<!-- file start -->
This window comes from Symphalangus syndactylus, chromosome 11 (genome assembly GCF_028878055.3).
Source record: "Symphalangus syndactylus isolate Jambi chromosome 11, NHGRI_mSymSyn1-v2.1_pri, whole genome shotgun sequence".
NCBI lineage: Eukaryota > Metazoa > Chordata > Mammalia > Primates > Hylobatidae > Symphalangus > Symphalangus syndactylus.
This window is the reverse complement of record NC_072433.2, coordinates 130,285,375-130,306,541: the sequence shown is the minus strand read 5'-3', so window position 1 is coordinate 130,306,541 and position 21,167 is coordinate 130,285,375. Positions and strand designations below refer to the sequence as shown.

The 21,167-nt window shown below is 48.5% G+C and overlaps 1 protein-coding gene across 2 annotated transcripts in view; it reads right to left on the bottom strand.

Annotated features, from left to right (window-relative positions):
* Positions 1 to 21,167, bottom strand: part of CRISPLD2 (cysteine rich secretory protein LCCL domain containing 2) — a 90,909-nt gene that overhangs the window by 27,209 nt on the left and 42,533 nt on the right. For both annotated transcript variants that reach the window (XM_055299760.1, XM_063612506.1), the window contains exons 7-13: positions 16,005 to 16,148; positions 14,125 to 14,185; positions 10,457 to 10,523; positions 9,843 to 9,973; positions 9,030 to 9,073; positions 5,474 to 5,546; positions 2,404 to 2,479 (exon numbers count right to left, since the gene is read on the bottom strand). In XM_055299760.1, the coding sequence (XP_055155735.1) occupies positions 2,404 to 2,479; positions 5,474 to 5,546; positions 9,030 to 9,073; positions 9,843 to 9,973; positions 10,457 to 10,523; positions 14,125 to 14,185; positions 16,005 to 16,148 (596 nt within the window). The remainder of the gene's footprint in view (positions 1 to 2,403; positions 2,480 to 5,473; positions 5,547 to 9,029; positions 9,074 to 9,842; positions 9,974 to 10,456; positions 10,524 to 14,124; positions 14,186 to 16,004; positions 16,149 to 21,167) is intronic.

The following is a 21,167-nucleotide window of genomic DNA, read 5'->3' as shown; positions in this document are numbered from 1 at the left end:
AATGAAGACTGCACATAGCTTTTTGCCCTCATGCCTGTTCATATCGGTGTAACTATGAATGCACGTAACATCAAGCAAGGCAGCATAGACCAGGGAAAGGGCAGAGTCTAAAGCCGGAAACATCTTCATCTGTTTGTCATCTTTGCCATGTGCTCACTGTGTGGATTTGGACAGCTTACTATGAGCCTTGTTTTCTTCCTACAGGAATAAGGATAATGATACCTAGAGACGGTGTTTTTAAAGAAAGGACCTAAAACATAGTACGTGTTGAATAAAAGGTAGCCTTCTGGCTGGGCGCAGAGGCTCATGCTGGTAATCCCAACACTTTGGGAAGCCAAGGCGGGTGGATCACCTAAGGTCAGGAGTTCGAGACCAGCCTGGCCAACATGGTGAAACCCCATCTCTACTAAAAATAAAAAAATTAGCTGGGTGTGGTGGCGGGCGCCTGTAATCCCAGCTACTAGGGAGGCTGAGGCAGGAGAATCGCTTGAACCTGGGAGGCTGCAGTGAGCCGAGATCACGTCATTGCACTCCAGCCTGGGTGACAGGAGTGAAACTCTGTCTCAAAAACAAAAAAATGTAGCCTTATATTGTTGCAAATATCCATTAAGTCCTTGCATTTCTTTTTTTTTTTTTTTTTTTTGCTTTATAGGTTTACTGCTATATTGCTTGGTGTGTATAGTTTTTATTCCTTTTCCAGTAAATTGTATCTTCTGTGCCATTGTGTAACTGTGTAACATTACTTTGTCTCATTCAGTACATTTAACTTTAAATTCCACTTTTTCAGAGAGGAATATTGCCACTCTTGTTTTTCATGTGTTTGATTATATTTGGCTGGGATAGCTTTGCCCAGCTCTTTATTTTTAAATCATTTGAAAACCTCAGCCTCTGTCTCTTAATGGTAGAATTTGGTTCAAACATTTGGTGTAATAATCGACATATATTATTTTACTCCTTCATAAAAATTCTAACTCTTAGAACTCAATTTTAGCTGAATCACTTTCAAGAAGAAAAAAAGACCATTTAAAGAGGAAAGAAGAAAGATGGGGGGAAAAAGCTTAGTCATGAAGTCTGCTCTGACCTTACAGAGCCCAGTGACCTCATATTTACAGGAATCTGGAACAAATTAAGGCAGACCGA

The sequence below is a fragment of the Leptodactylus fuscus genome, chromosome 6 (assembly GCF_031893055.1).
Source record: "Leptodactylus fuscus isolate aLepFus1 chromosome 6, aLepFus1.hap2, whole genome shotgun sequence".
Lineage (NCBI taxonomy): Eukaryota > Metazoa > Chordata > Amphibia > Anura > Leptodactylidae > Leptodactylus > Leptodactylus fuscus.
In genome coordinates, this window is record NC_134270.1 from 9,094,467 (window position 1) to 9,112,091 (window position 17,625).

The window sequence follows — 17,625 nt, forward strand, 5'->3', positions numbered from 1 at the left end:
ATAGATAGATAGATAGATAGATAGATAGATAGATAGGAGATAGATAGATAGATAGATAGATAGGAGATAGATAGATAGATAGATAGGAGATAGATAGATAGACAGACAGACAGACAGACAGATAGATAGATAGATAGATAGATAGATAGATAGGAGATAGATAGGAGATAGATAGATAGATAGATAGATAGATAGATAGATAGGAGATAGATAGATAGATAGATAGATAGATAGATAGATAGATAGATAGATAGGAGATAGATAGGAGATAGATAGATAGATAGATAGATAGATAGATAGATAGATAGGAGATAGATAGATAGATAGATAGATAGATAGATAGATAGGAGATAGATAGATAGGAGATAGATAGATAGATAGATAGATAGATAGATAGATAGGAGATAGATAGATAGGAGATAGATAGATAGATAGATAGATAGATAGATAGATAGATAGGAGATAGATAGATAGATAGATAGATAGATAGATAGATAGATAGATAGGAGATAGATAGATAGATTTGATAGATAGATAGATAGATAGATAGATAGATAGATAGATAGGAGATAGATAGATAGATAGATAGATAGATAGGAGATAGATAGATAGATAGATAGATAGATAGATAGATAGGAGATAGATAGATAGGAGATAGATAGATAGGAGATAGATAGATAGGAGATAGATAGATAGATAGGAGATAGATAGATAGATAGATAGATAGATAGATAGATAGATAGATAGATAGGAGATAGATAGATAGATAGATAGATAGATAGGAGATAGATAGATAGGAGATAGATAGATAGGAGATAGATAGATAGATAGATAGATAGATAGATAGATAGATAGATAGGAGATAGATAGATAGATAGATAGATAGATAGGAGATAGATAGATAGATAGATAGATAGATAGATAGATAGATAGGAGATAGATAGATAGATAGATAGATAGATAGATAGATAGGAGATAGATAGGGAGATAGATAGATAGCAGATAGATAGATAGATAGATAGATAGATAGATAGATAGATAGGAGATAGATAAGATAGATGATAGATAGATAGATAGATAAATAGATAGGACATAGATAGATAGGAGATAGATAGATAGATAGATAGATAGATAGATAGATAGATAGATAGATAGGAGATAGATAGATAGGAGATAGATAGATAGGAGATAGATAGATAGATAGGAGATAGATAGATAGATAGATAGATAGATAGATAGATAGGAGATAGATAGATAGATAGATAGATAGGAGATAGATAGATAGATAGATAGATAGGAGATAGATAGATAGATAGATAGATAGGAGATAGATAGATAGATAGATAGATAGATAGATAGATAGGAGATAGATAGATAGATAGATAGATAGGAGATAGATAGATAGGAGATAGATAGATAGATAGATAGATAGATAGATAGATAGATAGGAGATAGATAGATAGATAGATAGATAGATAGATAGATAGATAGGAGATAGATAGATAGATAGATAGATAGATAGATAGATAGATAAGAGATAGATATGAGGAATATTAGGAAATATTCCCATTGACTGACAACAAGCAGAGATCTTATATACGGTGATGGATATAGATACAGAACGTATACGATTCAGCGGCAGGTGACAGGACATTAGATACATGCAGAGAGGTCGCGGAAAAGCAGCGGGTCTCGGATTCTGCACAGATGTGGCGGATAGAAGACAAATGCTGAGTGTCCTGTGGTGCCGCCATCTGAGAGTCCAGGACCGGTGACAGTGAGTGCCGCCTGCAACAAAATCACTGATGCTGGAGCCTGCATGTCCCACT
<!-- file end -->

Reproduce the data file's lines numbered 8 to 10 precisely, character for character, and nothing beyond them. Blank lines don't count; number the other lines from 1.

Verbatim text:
The following is a 21,167-nucleotide window of genomic DNA, read 5'->3' as shown; positions in this document are numbered from 1 at the left end:
AATGAAGACTGCACATAGCTTTTTGCCCTCATGCCTGTTCATATCGGTGTAACTATGAATGCACGTAACATCAAGCAAGGCAGCATAGACCAGGGAAAGGGCAGAGTCTAAAGCCGGAAACATCTTCATCTGTTTGTCATCTTTGCCATGTGCTCACTGTGTGGATTTGGACAGCTTACTATGAGCCTTGTTTTCTTCCTACAGGAATAAGGATAATGATACCTAGAGACGGTGTTTTTAAAGAAAGGACCTAAAACATAGTACGTGTTGAATAAAAGGTAGCCTTCTGGCTGGGCGCAGAGGCTCATGCTGGTAATCCCAACACTTTGGGAAGCCAAGGCGGGTGGATCACCTAAGGTCAGGAGTTCGAGACCAGCCTGGCCAACATGGTGAAACCCCATCTCTACTAAAAATAAAAAAATTAGCTGGGTGTGGTGGCGGGCGCCTGTAATCCCAGCTACTAGGGAGGCTGAGGCAGGAGAATCGCTTGAACCTGGGAGGCTGCAGTGAGCCGAGATCACGTCATTGCACTCCAGCCTGGGTGACAGGAGTGAAACTCTGTCTCAAAAACAAAAAAATGTAGCCTTATATTGTTGCAAATATCCATTAAGTCCTTGCATTTCTTTTTTTTTTTTTTTTTTTTGCTTTATAGGTTTACTGCTATATTGCTTGGTGTGTATAGTTTTTATTCCTTTTCCAGTAAATTGTATCTTCTGTGCCATTGTGTAACTGTGTAACATTACTTTGTCTCATTCAGTACATTTAACTTTAAATTCCACTTTTTCAGAGAGGAATATTGCCACTCTTGTTTTTCATGTGTTTGATTATATTTGGCTGGGATAGCTTTGCCCAGCTCTTTATTTTTAAATCATTTGAAAACCTCAGCCTCTGTCTCTTAATGGTAGAATTTGGTTCAAACATTTGGTGTAATAATCGACATATATTATTTTACTCCTTCATAAAAATTCTAACTCTTAGAACTCAATTTTAGCTGAATCACTTTCAAGAAGAAAAAAAGACCATTTAAAGAGGAAAGAAGAAAGATGGGGGGAAAAAGCTTAGTCATGAAGTCTGCTCTGACCTTACAGAGCCCAGTGACCTCATATTTACAGGAATCTGGAACAAATTAAGGCAGACCGA

The sequence below is a fragment of the Leptodactylus fuscus genome, chromosome 6 (assembly GCF_031893055.1).